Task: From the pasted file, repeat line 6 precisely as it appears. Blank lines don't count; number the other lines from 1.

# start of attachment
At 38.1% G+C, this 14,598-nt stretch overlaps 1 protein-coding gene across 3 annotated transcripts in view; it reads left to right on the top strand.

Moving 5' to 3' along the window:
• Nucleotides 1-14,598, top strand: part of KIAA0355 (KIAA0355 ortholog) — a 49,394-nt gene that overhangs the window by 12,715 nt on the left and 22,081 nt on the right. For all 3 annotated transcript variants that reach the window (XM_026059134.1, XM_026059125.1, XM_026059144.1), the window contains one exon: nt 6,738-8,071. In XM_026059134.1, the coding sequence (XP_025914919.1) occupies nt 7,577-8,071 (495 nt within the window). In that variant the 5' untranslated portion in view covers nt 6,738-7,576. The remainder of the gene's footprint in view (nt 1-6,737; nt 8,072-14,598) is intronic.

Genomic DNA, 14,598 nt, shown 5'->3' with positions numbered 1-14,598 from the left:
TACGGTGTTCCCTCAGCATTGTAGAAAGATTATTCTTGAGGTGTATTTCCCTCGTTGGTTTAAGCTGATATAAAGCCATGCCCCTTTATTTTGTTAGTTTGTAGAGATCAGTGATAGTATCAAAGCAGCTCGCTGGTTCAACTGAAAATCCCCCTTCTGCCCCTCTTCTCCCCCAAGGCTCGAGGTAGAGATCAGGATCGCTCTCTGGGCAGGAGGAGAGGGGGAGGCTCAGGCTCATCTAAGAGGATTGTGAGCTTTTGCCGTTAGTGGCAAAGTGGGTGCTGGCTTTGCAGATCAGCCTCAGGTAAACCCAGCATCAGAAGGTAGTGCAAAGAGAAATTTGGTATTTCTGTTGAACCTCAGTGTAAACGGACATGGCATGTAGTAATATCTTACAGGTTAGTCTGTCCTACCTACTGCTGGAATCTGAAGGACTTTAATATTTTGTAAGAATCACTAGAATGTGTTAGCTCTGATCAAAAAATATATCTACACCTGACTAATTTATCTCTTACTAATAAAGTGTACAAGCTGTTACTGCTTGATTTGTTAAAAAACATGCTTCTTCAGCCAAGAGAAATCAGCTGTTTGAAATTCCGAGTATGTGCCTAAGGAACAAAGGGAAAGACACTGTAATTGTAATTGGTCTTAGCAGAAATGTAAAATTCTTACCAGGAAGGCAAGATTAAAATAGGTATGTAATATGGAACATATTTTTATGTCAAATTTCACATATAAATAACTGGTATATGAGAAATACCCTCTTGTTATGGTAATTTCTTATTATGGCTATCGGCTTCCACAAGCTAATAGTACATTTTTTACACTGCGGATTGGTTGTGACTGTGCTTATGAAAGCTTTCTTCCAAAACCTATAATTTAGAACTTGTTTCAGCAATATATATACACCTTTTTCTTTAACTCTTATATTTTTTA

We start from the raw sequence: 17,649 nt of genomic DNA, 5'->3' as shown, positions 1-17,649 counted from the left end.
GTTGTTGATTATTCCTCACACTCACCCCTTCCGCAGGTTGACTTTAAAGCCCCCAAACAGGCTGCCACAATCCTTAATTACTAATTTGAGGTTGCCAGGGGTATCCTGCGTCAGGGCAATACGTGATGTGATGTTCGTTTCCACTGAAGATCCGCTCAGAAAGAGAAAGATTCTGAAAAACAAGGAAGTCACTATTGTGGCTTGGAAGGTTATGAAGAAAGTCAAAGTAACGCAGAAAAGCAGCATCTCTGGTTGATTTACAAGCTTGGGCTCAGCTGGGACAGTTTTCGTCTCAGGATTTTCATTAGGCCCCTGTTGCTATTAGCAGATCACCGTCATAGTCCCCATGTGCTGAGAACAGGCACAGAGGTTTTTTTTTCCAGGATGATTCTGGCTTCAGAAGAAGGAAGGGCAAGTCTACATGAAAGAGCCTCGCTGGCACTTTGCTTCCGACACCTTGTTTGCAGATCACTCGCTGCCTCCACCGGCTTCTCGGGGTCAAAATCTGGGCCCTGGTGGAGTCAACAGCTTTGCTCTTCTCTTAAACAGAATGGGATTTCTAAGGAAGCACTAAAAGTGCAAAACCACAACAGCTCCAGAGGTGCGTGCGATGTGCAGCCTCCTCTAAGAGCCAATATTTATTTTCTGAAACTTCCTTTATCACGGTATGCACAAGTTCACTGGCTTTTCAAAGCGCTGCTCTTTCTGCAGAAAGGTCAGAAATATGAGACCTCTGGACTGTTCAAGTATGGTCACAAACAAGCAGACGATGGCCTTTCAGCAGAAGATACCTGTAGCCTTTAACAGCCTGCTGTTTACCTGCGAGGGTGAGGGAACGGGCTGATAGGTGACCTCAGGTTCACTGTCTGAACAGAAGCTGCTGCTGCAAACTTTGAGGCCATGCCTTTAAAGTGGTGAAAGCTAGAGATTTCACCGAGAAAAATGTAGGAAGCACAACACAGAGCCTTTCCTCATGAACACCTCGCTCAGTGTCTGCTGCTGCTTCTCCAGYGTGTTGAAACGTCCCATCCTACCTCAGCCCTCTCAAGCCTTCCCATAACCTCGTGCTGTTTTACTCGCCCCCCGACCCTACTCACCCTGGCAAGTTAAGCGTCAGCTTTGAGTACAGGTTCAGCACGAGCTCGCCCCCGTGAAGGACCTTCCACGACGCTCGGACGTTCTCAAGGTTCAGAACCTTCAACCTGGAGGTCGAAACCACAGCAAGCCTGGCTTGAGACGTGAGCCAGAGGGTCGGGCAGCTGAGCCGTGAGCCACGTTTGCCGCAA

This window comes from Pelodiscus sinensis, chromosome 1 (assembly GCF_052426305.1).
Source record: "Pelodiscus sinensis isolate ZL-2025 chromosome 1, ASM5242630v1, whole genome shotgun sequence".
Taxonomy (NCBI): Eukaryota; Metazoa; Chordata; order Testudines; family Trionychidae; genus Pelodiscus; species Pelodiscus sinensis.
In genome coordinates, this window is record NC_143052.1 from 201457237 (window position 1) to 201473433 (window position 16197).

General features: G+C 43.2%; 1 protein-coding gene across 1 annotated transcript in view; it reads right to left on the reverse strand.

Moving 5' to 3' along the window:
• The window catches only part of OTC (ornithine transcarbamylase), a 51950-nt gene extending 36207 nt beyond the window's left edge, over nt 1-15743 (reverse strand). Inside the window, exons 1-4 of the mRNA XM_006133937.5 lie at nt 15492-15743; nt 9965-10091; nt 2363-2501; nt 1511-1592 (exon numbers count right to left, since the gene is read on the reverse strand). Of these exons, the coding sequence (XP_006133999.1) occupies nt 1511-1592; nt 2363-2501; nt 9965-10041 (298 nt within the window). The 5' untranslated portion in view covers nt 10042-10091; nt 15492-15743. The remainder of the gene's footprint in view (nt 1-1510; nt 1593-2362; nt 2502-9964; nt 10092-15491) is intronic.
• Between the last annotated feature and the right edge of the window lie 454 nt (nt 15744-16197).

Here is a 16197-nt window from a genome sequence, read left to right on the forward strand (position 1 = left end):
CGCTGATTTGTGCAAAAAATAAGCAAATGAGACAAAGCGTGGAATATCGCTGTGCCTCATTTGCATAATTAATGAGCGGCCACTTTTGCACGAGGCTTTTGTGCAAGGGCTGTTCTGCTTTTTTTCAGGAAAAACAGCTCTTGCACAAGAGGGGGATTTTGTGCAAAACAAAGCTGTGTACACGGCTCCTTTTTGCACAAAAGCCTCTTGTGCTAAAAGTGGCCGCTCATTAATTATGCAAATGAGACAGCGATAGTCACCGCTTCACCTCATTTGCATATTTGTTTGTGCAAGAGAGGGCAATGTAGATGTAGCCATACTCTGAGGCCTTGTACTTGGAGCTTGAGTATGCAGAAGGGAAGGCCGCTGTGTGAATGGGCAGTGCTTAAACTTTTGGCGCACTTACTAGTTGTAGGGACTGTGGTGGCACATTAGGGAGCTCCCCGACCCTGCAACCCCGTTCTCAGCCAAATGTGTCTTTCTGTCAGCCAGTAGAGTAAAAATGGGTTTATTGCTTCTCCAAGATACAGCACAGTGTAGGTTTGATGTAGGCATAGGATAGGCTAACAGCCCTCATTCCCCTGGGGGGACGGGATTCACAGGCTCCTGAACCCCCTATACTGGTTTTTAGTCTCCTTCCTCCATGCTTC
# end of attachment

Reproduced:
We start from the raw sequence: 17,649 nt of genomic DNA, 5'->3' as shown, positions 1-17,649 counted from the left end.